As young children, many of us tried on our parents' clothes for fun. But most of our parents didn't have two Masters Green Jackets in their wardrobe.
Jason Langer first picked up a golf club at the age of two or three, following in the footsteps of his father, Bernhard Langer. He grew up in Boca Raton, Fla. and also spent some time in Germany. However, most of Jason Langer's childhood was spent traveling to golf tournaments his father was playing in.
“I was very immersed in [golf] from a young age,” Langer said. “But not in the typical way that you might expect, because my dad or my parents never really forced golf on me.”
Langer played numerous different sports through elementary and middle school, and he played both soccer and golf all throughout high school. Langer eventually made the decision to pursue golf at the collegiate level.
“I probably liked soccer more than golf as a kid, but, relatively, I was definitely better at golf,” Langer said. “Growing up in the sport my whole life, I enjoyed it and I really began to take it on as something that I loved on my own.”
Once he made this decision, Langer worked hard through high school to not only play golf at the collegiate level, but also make sure that it was at a school he really wanted to attend.
Langer's ultimate decision to commit to Penn was driven by his interest in Wharton and his amazing experiences on his recruiting visits. Langer fell in love with the team culture and felt connected with Penn's coach, Jason Calhoun.
“When we're in season and to a certain extent when we're not in season, [golf is] my life outside of classes," Langer said. "And I love that. I love the grind and being able to get up into early morning workouts, and then go to practice and go to class.”
Langer's teammates describe him as an integral part of the team, both on and off the course.
“Jason has been especially impactful in Penn golf. The kind of person he is — truly kind, and the way he’s just there for myself and other teammates, whenever you need to be talked up after having a rough day,” senior captain Mitchell Cornell said. “He’s been a leader on the team even in the first two years in more ways than you can expect out of sophomores.”
Unfortunately, because of the COVID-19 pandemic, Langer has not been able to play in over a year. Still, Langer has had amazing experiences here at Penn. One that stood out to him the most was a trip the golf team took over spring break of his freshman year.
“During my freshman year, we actually went to Scotland for a spring break trip as a team,” he said. “Everyone on the team went, and our coach and a few Penn alum came as well. That was an amazing experience; Scotland is kind of the home of golf. So there’s a ton of really historic and famous courses over there that we got to play.”
Langer has also had amazing experiences not competing at Penn, but instead watching his father compete.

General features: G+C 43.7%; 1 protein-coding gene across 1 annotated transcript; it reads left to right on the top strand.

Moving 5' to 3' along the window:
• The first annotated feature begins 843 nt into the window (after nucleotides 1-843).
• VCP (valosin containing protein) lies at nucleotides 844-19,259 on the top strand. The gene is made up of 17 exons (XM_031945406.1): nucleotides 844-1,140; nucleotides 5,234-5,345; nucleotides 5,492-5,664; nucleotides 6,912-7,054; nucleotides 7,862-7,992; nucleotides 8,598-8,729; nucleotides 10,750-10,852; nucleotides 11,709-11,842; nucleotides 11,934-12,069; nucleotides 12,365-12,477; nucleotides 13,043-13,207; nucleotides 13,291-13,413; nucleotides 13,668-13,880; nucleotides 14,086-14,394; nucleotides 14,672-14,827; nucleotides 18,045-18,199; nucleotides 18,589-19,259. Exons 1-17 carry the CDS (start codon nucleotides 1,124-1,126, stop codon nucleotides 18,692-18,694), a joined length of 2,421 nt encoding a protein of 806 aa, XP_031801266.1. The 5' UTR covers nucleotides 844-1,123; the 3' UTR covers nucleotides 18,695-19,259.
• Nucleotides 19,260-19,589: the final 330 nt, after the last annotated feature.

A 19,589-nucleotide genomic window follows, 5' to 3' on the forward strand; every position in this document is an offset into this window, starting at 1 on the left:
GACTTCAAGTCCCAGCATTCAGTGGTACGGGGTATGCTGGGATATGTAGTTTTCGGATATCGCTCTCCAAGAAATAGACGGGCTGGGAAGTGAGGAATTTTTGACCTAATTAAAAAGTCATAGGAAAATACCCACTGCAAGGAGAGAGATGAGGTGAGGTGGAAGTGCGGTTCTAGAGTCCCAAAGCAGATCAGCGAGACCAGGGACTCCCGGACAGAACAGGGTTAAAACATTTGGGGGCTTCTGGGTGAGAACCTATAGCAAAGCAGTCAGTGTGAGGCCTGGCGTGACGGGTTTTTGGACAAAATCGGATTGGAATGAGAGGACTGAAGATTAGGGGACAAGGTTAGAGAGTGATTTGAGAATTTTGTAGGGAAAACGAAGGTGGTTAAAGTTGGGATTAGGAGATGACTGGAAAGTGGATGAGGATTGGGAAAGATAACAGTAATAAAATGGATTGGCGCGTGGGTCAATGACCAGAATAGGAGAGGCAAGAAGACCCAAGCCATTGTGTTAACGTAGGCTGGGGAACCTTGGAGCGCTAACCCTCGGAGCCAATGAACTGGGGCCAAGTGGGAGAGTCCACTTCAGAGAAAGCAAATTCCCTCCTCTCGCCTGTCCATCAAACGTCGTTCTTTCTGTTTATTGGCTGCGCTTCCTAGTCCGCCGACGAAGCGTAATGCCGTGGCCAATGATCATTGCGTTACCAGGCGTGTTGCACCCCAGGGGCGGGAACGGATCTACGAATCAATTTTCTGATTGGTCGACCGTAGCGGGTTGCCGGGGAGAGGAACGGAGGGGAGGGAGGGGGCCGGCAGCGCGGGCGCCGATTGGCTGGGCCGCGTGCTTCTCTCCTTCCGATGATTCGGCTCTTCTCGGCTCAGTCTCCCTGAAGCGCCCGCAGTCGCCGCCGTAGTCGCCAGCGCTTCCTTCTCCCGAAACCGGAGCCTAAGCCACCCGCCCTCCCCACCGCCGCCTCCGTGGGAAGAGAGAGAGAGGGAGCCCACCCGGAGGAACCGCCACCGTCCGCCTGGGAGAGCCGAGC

“One of my favorite weeks of the year is going to attend the Masters Tournament in Augusta, which I’ve been fortunate enough to go [to] many times,” Langer said. “It’s a whole different world, and there’s so many golf fans and all the best players in the world.”
Bernhard Langer is a two-time Masters champion, and in 2020, at the age of 63, he became the oldest player ever to make the tournament cut.
“It's really inspiring to be able to spend a whole week watching the best players in the world, and being out there with my family and supporting my dad was very special,” Jason Langer said.
Bernhard, who has always coached his son and is naturally very close with him, continues to give him advice.
“He always emphasized to focus on the fundamentals over anything else,” Jason Langer said. “I’m one to overanalyze a lot of things, so he always reminded me to focus on the little things. Making sure your grip is right, your alignment, or the ball position.”
This advice has helped strengthen Langer's patience, a quality that his teammates find admirable.
“Jason is quite good and helpful for the other guys on the team to be around, projecting a sense of calm and organization and readiness that is absolutely necessary,” Cornell said.
With his father having great success in the professional golf circuit, Langer has given a lot of thought to competing professionally after college. As of now, he does not plan on competing beyond Penn in any professional capacity.
“I just really love the game of golf, and I want to always love it and always be able to play it," Langer said. "I think if you turn pro, then it would become work, and I might not enjoy it as much.”
Langer still has set some big goals for himself and what he would like the team to achieve during his senior season, if competition returns. Right now, his primary focus is recovering from an injury he acquired during winter break.
“As a team, I would love to win the Ivy League title. That’s kind of our goal every year. We’ve only played in one Ivy title since I’ve been at college,” he said. “For me, I would love to finish first team All-Ivy. I think that would amazingly cap off my senior year.”
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